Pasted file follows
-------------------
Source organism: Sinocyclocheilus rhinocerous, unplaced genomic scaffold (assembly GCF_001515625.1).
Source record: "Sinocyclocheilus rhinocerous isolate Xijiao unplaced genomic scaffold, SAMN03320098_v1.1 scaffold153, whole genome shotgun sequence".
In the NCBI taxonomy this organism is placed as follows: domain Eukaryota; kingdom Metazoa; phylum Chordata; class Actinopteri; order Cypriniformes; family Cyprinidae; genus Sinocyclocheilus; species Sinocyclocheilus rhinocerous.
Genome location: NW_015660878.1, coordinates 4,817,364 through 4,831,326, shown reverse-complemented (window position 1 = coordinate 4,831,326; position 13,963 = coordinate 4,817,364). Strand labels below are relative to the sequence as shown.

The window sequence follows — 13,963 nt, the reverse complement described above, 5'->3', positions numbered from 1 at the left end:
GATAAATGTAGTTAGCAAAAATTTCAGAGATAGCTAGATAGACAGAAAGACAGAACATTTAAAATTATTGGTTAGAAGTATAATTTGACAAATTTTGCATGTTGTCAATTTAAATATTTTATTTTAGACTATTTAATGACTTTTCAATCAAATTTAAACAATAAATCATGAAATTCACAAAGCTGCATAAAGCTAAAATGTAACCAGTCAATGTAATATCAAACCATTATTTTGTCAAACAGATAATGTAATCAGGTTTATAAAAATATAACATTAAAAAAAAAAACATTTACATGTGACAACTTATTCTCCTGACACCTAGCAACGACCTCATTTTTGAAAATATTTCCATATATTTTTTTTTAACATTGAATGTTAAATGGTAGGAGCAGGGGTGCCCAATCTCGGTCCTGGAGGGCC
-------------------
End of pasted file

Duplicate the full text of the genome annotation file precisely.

Source organism: Sinocyclocheilus rhinocerous, unplaced genomic scaffold (assembly GCF_001515625.1).
Source record: "Sinocyclocheilus rhinocerous isolate Xijiao unplaced genomic scaffold, SAMN03320098_v1.1 scaffold153, whole genome shotgun sequence".
In the NCBI taxonomy this organism is placed as follows: domain Eukaryota; kingdom Metazoa; phylum Chordata; class Actinopteri; order Cypriniformes; family Cyprinidae; genus Sinocyclocheilus; species Sinocyclocheilus rhinocerous.
Genome location: NW_015660878.1, coordinates 4,817,364 through 4,831,326, shown reverse-complemented (window position 1 = coordinate 4,831,326; position 13,963 = coordinate 4,817,364). Strand labels below are relative to the sequence as shown.

The window sequence follows — 13,963 nt, the reverse complement described above, 5'->3', positions numbered from 1 at the left end:
GATAAATGTAGTTAGCAAAAATTTCAGAGATAGCTAGATAGACAGAAAGACAGAACATTTAAAATTATTGGTTAGAAGTATAATTTGACAAATTTTGCATGTTGTCAATTTAAATATTTTATTTTAGACTATTTAATGACTTTTCAATCAAATTTAAACAATAAATCATGAAATTCACAAAGCTGCATAAAGCTAAAATGTAACCAGTCAATGTAATATCAAACCATTATTTTGTCAAACAGATAATGTAATCAGGTTTATAAAAATATAACATTAAAAAAAAAAACATTTACATGTGACAACTTATTCTCCTGACACCTAGCAACGACCTCATTTTTGAAAATATTTCCATATATTTTTTTTTAACATTGAATGTTAAATGGTAGGAGCAGGGGTGCCCAATCTCGGTCCTGGAGGGCC